Employment and security

The eager acceptance by Chris France (National Park) of the report by research that a potash mine at Sneaton will wreck tourism is disgraceful.

The proof that the two can exist side by side already exists at Staithes, which has had Boulby Potash on its doorstep since 1969.

Since then I have owned three cafes and a pub in Staithes and Dalehouse.

The mine has had no adverse effect on visitor totals. Walkers, motorists, caravaners, surfers etc have flocked to the area and the holiday cottage sector is far more developed than previously.

The money in people’s pockets, bad weather and the lure of the Mediterranean all affect tourism, but the potash is largely ignored.

The kids are looking for the beach and Old Jack’s boat, not some structure in the distance.

Similarly the proximity of Boulby has not held back property prices.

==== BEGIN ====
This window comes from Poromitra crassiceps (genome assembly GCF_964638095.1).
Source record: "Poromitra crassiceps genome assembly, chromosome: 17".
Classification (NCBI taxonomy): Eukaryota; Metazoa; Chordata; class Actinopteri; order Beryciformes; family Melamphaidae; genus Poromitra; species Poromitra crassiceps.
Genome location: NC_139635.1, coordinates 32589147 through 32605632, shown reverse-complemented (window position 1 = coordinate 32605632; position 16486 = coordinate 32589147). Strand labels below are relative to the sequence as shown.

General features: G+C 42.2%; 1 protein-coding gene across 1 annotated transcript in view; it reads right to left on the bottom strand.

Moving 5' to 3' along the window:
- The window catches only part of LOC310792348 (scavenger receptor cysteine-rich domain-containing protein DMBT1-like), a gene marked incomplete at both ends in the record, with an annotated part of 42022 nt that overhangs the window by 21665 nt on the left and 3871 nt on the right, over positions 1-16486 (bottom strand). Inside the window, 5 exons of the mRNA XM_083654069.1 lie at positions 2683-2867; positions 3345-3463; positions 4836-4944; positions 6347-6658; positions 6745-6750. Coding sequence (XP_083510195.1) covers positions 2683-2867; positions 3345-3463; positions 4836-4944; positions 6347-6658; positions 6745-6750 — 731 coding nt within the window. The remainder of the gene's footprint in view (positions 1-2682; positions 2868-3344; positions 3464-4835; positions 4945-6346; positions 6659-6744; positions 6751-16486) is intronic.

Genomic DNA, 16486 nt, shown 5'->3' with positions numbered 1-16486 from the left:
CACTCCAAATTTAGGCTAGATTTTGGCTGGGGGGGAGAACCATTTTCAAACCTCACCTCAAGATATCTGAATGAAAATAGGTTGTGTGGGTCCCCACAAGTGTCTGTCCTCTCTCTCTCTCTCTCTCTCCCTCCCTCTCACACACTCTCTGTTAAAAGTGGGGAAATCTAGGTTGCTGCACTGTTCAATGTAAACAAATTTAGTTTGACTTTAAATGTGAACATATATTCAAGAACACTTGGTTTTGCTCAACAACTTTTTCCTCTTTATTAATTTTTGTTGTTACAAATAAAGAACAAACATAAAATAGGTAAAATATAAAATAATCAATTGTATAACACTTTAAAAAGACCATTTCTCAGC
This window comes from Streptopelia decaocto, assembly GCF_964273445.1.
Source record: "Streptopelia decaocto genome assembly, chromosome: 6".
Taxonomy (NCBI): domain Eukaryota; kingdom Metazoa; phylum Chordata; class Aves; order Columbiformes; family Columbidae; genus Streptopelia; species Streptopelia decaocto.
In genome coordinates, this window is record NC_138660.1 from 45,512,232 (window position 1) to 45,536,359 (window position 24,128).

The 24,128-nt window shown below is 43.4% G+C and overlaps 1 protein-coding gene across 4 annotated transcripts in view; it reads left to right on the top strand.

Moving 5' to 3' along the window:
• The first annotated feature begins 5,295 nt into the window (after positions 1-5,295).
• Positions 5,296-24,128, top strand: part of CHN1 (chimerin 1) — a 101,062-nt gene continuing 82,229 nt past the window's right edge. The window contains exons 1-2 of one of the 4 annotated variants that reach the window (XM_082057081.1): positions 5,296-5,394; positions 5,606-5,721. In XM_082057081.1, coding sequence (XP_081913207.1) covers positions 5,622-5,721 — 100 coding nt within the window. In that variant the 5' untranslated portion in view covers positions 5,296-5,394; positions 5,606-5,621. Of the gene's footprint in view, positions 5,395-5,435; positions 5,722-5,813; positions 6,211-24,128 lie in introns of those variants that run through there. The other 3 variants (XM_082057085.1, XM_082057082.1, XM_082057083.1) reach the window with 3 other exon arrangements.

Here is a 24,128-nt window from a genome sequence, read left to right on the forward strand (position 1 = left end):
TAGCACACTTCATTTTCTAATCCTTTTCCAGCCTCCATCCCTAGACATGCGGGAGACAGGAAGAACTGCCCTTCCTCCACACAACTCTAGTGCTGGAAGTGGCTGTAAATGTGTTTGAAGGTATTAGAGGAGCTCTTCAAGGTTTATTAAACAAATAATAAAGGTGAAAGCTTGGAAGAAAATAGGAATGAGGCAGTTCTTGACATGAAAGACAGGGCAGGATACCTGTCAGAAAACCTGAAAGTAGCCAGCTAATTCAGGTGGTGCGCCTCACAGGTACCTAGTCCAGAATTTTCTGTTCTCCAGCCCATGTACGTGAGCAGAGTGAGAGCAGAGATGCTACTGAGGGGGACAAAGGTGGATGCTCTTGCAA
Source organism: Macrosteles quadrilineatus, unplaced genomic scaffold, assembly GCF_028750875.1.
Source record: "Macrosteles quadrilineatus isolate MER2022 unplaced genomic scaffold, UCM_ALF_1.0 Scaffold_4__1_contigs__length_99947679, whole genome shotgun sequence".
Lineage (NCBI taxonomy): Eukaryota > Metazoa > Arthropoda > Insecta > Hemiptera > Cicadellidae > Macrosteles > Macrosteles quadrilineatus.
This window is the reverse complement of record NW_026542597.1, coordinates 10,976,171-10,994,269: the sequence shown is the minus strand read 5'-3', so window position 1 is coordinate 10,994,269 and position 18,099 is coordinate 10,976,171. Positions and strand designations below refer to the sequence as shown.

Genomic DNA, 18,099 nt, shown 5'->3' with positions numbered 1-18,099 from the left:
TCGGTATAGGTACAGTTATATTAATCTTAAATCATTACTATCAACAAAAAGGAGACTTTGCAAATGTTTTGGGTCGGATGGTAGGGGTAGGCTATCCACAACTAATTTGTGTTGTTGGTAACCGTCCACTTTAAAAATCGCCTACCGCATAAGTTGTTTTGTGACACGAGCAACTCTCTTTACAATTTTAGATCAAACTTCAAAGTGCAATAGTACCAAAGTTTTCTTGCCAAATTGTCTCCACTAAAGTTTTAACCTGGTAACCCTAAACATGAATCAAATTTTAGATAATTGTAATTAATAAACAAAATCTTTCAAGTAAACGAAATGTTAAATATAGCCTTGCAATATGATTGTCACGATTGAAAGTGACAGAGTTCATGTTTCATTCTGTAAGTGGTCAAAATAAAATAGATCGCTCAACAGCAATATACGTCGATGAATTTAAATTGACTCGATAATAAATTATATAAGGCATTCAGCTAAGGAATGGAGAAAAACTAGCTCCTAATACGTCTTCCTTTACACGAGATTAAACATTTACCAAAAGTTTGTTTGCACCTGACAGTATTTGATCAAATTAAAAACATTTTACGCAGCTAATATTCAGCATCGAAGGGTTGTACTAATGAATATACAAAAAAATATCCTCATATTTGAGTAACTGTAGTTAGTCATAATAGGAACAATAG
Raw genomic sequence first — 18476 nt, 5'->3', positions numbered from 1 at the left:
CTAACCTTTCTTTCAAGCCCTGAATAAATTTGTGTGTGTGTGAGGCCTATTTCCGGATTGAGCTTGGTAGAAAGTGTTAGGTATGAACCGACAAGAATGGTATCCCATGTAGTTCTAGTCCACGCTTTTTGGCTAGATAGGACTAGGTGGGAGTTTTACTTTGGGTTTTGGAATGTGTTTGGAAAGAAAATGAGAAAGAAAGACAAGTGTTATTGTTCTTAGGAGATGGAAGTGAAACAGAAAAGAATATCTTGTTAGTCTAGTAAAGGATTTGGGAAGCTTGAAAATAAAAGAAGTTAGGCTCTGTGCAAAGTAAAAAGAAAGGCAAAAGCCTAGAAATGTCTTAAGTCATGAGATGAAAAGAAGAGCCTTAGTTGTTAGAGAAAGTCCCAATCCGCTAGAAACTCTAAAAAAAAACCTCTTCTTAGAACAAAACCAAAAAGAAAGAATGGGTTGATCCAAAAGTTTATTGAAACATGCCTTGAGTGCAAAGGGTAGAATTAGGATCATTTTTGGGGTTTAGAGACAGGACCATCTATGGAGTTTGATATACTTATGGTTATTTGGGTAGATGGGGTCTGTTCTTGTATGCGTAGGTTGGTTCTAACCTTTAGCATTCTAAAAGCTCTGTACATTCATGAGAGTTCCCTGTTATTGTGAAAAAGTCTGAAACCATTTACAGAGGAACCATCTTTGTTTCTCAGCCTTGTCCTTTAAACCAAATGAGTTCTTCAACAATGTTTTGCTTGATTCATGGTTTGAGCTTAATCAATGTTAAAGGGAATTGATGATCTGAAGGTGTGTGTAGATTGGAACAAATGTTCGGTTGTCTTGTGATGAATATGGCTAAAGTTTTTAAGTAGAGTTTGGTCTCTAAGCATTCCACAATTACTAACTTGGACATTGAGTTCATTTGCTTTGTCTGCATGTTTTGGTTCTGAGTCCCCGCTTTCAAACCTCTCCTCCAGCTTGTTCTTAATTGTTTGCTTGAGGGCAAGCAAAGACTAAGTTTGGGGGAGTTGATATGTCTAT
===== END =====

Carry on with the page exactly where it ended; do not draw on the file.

I’ve lived within sight of the mine for 36 years and seen house prices at the top and bottom of the village rise from under £10,000 to over £250,000 during the life of the mine.

Apart from the obvious benefits the new mine would bring, such as employment and security for families, there is a wider issue involved - the need for fertilizer to help feed a rapidly expanding world population. Why is the national park not considering this?

They have obviously embraced the climate change crusade judging by the rash of solar panels disfiguring previously untouchable cottage roofs and the monstrous wind turbines in Tees Bay blighting the vies from the cliffs at Staithes.

It is ludicrous to believe such measures can effectively counteract pollution from the remaining 98% of the world’s industries.

It is outrageous to suggest they could nullify upheavals of the universe and solar system, which caused the cataclysmic climate change throughout the world’s history before mankind even existed.

Admittedly the renewable energy industry has brought jobs but they are artificial jobs funded by unacceptable taxes levied on everyone’s fuel bills, in an ultimately futile cause.

The new potash jobs would be based on real industrial output with vital and worthwhile results.